In order to increase the possibility that dogs will present the subclinical phase of the disease, the inclusion criteria were that the dogs should have ticks but be clinically healthy; therefore, dogs without ticks or with signs of any disease were excluded.

Sample collection

Whole blood samples were collected in tubes containing EDTA (Vacutainer BD®, Mexico City, Mexico) by cephalic venepuncture with prior administration of sodium pentobarbital. The other tissue samples were acquired by biopsies immediately after euthanasia, following the steps of surgical asepsis in order to prevent cross-contamination. In addition, with the same purpose, a change of instruments was made for the biopsy of each tissue, and particular attention was taken to avoid blood or other fluid from the dog coming into contact with the tissue samples.

Bone marrow aspirates were obtained with bone marrow aspiration needles (Argon Medical Devices®, Dallas, TX, USA) from the greater tubercle of the humerus, as described by Raskin & Messickin [42]. Hepatic and splenic biopsies were obtained by celiotomy and with the ligature fracture technique [43]. Finally, prescapular lymph node were biopsied with a biopsy punch (Premier®, Plymouth Meeting, PA, USA) as previously described [44]. Tissues samples were marked and frozen at − 20 °C for future extraction of DNA and PCR analysis.

Biopsies obtained from spleen, liver and lymph node had an average weight of 200 mg (range 150–210 mg). The amount of whole blood obtained was 1.5 ml and the bone marrow biopsy obtained 0.6 ml on average (range 0.4–0.7 ml)

DNA extraction

For the blood samples, the extraction of genomic DNA from the cellular package of the dogs’ samples was performed using the UltraClean Blood DNA Isolation Kit (MoBio Lab®, Carlsbad, CA, USA), according to the manufacturer’s instructions.

The other tissues were handled in a sterile fashion prior to the extraction of DNA. For the extraction of DNA from the biopsies, the protocol was modified with the previous addition of lysis reagents [45]. The tissues were then macerated with the use of a low-velocity drill (Jorvet Lab®, Loveland, CO, USA) and a dental burn (JOTA Technical®, Rüthi, Switzerland). Once each tissue was macerated, DNA extraction was performed in the same way as for the blood.

PCR amplification and analysis

Detection of E. canis DNA was achieved with the use of nested PCR molecular test. Initially, to amplify the Ehrlichia spp. 16S rRNA gene, 2 pmol of primers ECC (5′′-AGA ACG AAC GCT GGC GGC CAA GC-3′) and ECB (5′-CGT ATT ACC GCG GCT GCT-3′) were used [28]. In the second PCR, to amplify the E. canis 16S rRNA gene, 2 pmol of primer HE-3(5′-TAT AGG TAC CGT CAT TAT CTT CCC TAT-3′) combined with the reverse primer ECA (5′-CAA TTA TTT ATA GCC TCT GGC TAT AGG AA-3′) were used [28, 46].

Initially, the PCR was performed in a thermocycler (Bio-Rad® C-1000 Touch, Hercules, CA, USA) starting at 94 °C for 1 min followed by 35 cycles of 94 °C for 1 min (denaturation), 60 °C for 1 min (hybridisation) and 72 °C for 3 min (extension). This was followed by 94 °C for 5 min and then 40 cycles of 94 °C for 1 min (denaturation), 60 °C for 1 min (hybridisation), and 72 °C for 1 min (extension), as described previously [28, 46, 47].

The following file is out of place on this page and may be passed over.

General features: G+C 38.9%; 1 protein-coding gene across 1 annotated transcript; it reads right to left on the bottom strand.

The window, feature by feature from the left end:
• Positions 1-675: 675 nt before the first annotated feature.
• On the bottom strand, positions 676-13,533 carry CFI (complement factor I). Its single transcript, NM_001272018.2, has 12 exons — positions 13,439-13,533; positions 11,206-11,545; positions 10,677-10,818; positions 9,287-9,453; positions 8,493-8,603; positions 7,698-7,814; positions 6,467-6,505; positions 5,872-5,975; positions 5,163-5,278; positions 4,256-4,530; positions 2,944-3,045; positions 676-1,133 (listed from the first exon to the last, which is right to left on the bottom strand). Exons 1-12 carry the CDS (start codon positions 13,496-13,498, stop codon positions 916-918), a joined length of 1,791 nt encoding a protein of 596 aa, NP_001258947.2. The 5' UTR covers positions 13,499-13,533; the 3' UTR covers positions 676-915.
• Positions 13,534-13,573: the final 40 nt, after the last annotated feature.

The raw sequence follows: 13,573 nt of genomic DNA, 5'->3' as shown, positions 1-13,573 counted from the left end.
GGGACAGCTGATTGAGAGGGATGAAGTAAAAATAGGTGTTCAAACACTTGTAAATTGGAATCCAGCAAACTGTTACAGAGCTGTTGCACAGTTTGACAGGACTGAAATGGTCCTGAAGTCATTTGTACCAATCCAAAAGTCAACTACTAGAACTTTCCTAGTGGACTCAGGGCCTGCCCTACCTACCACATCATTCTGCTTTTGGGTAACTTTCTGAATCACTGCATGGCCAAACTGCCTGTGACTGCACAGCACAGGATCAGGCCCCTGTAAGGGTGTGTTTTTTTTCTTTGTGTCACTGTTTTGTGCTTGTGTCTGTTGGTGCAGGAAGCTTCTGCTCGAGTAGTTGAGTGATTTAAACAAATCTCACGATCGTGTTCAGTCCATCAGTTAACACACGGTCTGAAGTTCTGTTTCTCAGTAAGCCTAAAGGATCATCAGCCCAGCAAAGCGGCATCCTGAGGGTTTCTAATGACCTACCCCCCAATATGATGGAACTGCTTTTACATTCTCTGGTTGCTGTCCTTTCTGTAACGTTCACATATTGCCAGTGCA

Statistical analyses

A multivariate logistic regression model was used for the response variable ‘infection’ which was binary (dummy variable) with y = 1 if positive, and y = 0 if negative, depending on two explanatory variables: blood positivity (two levels) and positivity in four separate tissues (four levels). Therefore, the model was: infection = blood + tissue + error.

The model analysed separately infection in both groups of dogs. In each group, the model compared infection among the four tissues using statistical tests ‘z’ between pairs of tissues, using a multiple-comparison Scheffe test.

Comparison of the proportions of positive and negative results in blood, lymph node, liver and spleen samples were performed using Chi square and Fisher’s exact tests with the FREQ procedure of SAS (9.0). Significance was considered with a P-value of < 0.05.

Results

Of the 59 dogs analysed in this study, 28 (47.45%) showed a positive result for E. canis by PCR of blood samples, and 31 (52.55%) were negative. When evaluating the 28 dogs that were positive by PCR of blood samples, it was observed that 16 (57.14%) were also positive by PCR of some of the tissues. Otherwise, when analysing dogs with negative PCR results in blood (n = 31) and comparing them with the results of PCR in different tissues of the same dogs, it was observed that 19 dogs (61.30%) presented positive results for E. canis in some of the tissues and 12 (38.70%) were negative in all tissues biopsied.

The tissue biopsy with the highest number of positive samples was the bone marrow, with 26 (44.60%). Positive results from bone marrow samples occurred in both positive and negative blood samples. For example, 10 dogs (35.71%) that were positive by PCR of blood samples were also positive in PCR of the bone marrow (Table 1). Furthermore, it was found that 12 of 19 cases (63.15%) were positive with negative PCR of blood samples (Table 2). In half of the negative cases (n = 6), the results of the PCR of other tissues were negative. Conversely, in two cases, the PCR was positive for all tissues analysed.

Table 1 Comparison between positive blood-PCR of E. canis and the PCR results in other tissues
Table 2 Comparison between negative blood-PCR of E. canis and PCR results in other tissues

The tissue with the second highest number of positive results was the spleen, with a prevalence of 42.37% (n = 25). When analysing PCR-positive blood samples, 16 samples (57.14%) were also positive in PCR of spleen (Table 1). In blood PCR-negative dogs, the splenic tissue showed 9 (47.36%) positive PCR results, although there were spleen-only positive samples on two occasions (Table 2). Also, on two occasions the PCR was positive for all the tissues analysed. The remaining of the combinations are presented in Tables 1 and 2.